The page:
Reebok Sports Bra uses a gel to change the support as you move

Reebok is launching a new sports bra that can be relaxed or tightened according to the wearer’s movements. It’s called PureMove, and as the Fast Company reports, the technology it uses has been incorporated into bulletproof vests and NASA spacesuits.

The development of the bra began three years ago when Reebok designer Danielle Witek encountered a gelatinous substance called Shear Thickening Fluid when reading the research journal. Developed by scientists at the University of Delaware in 2005, the substance is more like a liquid when it moves slowly, and more like a solid when it moves at a higher speed.

Witek lends a helping hand to the researchers, and Reebok created the Motion Sense Technology fabric, which incorporates dynamic liquids into the textile. The idea is that when the wearer is performing an activity, such as running or high-intensity interval training, they want more active support, the bra will harden and provide more compression. However, when they participate in a less active activity, such as during yoga or just after completing an exercise, the bra will relax and loosen. In this way, a single bra can be used for a variety of activities, providing a comfortable balance of comfort and support for whatever the wearer does.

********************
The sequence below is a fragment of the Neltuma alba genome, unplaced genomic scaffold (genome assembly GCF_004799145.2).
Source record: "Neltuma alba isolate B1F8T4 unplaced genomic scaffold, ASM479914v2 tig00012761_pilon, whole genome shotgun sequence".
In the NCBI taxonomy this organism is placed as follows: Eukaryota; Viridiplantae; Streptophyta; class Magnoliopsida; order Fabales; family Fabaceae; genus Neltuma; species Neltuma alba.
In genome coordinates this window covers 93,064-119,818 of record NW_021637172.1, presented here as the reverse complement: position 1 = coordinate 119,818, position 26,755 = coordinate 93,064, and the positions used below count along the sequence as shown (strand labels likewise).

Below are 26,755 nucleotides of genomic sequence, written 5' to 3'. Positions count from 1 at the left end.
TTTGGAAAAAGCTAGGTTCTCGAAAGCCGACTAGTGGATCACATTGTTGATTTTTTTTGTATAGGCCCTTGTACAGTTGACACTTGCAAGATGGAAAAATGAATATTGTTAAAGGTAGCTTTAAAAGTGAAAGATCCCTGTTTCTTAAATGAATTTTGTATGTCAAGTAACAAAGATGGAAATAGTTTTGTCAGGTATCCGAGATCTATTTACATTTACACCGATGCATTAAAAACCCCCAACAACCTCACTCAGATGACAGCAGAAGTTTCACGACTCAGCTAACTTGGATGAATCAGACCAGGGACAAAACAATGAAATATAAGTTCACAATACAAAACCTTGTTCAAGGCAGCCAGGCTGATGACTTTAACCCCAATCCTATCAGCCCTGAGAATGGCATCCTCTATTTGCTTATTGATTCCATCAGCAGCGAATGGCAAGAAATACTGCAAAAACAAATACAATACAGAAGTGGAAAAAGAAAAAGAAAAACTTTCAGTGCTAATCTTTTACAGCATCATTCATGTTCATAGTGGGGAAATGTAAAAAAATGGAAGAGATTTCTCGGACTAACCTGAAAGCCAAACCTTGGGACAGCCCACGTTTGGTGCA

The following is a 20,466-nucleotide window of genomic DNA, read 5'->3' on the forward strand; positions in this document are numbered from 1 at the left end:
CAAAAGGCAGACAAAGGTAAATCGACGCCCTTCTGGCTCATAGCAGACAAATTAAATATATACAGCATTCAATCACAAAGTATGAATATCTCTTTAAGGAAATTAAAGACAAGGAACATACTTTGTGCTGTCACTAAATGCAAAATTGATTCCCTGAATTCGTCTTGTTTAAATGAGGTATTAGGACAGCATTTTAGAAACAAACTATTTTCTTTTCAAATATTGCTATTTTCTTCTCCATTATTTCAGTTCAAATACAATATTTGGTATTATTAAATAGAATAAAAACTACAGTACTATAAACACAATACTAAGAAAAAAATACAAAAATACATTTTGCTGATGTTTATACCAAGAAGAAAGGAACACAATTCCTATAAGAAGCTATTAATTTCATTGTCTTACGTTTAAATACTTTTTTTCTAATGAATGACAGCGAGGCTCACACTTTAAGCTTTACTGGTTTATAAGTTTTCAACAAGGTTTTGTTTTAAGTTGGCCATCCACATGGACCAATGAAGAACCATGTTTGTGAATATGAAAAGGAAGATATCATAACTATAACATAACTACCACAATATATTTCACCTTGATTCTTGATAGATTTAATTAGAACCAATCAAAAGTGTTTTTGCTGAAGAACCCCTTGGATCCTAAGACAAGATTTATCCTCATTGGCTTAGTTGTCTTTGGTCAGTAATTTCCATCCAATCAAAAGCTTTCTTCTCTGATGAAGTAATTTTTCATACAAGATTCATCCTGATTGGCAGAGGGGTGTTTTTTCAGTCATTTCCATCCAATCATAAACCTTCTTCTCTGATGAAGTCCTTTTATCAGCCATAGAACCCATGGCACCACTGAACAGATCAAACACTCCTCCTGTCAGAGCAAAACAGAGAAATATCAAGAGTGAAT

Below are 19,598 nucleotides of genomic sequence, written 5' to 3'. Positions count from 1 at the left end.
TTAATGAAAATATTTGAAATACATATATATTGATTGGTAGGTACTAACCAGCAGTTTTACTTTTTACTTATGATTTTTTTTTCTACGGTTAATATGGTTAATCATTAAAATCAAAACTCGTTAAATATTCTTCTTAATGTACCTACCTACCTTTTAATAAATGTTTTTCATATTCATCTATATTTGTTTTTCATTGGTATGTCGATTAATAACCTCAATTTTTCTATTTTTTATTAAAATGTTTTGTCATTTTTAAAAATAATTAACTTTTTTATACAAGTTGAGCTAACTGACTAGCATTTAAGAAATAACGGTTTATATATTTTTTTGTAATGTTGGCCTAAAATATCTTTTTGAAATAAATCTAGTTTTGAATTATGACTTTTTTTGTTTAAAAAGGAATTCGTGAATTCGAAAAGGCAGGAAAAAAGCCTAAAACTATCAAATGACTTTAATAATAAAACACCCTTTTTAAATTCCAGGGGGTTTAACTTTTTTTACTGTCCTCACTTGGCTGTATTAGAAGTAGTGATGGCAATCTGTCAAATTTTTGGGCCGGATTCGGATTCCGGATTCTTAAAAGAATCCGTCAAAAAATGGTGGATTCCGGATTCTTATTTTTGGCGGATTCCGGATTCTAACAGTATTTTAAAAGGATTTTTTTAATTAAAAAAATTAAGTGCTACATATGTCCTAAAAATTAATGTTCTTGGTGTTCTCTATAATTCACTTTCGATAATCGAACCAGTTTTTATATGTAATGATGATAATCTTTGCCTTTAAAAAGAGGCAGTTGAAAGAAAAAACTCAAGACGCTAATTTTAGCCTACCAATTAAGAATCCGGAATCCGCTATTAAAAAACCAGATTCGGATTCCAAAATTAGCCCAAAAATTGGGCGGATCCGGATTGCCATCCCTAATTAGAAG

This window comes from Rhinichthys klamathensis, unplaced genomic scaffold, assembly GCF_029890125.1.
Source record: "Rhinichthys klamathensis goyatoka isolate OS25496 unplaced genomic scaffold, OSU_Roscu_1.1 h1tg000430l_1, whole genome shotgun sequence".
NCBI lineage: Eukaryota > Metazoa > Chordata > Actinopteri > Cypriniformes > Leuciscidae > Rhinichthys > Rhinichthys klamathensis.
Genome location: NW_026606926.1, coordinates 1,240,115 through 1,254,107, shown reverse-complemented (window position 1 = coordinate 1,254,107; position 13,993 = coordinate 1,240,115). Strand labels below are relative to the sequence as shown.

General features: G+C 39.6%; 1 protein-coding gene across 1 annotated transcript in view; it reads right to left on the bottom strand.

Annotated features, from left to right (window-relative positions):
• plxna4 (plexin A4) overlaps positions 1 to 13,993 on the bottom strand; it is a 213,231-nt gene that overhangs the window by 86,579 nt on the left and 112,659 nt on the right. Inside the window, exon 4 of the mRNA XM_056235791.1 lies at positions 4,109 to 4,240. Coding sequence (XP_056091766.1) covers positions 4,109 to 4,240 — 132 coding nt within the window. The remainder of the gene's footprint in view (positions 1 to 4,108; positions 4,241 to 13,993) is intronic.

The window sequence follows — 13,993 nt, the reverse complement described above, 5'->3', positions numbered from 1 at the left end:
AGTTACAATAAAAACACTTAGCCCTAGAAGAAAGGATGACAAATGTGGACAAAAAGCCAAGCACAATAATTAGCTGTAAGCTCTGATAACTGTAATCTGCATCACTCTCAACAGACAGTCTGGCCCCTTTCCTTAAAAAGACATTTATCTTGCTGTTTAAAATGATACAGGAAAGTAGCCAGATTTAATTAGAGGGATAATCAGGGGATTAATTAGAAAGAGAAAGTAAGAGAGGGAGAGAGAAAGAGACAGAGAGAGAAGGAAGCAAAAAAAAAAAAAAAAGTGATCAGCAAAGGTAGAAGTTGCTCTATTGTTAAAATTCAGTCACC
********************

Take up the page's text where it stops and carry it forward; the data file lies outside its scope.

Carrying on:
Nike also took on this issue and announced its Motion Adapt Bra earlier this year. Like the Reebok version, it adjusts its support according to the movement, the foam and polymer blends stretch inside at rest and harden when an impact is sensed.

Only time will tell the user whether they agree with Reebok’s bra to solve its design problems, but Fast Company’s Elizabeth Segran tested it during high-intensity and cool training and was satisfied with its performance. “The best thing about bras is that I didn’t notice it at all,” she wrote. “When I was hanging out in the gym, I didn’t feel suffocated. When I ran around, I didn’t feel that I didn’t get support.”

Reebok said that if customers respond well to the new bra, it would consider adding new technology to other garments. “For designers, finding this material is so exciting because it unlocks a lot of possibilities,” Witek told Fast Company. “We can now look at every piece of clothing we make and think about how to add another layer of adaptability to it.”

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